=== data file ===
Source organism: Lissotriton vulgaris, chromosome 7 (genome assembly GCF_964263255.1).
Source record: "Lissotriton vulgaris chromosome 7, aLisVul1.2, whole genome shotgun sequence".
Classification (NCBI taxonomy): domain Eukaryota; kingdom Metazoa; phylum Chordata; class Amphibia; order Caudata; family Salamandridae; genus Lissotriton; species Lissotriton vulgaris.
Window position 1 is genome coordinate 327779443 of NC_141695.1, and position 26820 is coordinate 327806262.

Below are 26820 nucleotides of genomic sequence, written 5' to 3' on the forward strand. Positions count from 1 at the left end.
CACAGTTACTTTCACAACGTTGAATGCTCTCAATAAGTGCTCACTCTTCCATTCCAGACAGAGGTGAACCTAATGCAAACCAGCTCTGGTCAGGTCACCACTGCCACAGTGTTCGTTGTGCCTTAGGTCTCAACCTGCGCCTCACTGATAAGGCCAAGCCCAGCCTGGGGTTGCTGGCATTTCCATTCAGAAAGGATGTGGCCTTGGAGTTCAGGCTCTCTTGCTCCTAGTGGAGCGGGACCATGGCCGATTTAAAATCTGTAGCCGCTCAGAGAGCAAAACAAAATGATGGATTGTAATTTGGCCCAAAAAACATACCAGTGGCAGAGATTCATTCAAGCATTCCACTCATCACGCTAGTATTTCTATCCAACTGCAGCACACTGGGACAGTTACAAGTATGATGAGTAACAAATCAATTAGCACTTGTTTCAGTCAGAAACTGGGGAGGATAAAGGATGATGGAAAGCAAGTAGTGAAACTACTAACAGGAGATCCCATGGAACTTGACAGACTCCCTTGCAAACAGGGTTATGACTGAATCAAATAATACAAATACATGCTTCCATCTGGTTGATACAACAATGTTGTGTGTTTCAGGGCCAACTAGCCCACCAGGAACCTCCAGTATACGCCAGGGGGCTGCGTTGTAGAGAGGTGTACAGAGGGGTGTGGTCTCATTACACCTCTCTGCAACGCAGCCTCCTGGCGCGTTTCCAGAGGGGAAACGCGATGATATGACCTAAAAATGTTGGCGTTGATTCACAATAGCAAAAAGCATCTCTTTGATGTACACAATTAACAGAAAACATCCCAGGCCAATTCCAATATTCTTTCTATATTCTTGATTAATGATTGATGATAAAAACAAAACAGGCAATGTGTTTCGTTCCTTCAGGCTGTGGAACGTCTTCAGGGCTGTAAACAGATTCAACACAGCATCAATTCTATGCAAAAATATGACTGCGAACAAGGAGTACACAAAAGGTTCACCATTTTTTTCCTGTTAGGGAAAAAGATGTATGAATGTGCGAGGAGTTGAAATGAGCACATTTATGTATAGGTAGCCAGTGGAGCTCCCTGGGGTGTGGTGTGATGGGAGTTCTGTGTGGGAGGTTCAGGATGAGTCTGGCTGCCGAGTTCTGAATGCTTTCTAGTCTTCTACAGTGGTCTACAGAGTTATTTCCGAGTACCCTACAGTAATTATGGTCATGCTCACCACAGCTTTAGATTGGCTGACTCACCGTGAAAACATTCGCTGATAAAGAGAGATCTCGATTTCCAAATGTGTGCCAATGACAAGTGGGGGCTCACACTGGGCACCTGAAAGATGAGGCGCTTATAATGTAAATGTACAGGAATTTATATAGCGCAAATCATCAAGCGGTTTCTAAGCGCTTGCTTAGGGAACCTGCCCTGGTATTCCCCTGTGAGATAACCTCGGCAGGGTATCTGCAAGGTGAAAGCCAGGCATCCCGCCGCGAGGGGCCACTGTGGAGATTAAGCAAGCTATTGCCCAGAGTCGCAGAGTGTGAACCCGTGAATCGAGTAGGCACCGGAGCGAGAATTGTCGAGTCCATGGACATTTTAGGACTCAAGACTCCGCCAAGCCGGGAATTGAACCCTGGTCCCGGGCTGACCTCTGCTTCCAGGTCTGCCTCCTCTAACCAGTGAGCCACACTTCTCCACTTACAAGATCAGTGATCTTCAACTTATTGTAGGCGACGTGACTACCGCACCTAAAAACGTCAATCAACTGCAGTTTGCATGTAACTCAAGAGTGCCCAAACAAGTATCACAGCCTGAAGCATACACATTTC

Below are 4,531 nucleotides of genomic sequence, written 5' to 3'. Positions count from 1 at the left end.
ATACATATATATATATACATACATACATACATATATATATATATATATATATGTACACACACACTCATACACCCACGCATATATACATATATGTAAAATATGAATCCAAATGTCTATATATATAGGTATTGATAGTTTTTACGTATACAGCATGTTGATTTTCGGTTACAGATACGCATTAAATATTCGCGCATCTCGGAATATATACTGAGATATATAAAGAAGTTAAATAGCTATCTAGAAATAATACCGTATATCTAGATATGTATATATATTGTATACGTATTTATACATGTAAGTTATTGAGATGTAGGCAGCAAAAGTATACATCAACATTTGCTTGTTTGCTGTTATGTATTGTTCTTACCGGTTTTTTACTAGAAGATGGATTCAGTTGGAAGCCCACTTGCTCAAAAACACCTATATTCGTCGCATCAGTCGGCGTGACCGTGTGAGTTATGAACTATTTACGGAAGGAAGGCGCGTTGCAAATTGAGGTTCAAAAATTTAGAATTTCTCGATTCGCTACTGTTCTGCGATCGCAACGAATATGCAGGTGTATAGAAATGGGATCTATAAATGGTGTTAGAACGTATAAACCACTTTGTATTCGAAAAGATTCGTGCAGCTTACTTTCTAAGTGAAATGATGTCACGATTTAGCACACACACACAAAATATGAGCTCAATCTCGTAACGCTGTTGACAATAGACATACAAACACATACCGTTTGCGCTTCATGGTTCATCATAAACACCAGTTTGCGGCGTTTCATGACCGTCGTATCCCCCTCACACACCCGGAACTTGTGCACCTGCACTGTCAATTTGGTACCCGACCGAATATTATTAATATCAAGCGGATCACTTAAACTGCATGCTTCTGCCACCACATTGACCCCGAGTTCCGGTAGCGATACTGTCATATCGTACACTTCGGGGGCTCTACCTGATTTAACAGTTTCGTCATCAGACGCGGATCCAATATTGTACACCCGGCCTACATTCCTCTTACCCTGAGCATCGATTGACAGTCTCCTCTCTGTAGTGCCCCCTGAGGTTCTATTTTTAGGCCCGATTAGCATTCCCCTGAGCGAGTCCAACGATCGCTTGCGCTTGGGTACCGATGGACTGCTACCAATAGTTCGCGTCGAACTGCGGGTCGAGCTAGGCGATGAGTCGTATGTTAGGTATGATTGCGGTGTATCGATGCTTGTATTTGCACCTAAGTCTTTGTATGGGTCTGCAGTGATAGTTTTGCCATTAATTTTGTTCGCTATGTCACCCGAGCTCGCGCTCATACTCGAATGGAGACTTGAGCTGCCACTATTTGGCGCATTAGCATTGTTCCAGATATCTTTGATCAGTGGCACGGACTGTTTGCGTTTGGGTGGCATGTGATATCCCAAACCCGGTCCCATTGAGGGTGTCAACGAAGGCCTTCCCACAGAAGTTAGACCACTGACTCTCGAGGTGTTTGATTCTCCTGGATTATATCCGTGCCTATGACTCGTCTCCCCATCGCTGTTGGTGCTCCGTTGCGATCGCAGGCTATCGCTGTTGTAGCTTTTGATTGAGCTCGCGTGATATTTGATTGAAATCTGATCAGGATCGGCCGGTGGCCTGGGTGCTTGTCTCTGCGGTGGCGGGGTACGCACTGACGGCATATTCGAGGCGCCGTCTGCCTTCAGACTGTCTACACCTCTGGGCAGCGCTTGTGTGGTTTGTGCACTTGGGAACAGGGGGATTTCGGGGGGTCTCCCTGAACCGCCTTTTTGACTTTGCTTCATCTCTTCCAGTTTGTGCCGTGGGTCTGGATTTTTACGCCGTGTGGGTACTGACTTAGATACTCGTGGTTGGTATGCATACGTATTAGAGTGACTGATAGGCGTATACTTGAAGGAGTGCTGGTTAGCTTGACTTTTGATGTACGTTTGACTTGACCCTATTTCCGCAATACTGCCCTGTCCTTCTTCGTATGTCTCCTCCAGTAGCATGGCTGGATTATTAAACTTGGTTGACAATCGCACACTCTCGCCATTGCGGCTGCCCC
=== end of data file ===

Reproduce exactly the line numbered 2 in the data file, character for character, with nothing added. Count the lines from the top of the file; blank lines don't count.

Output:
Source record: "Lissotriton vulgaris chromosome 7, aLisVul1.2, whole genome shotgun sequence".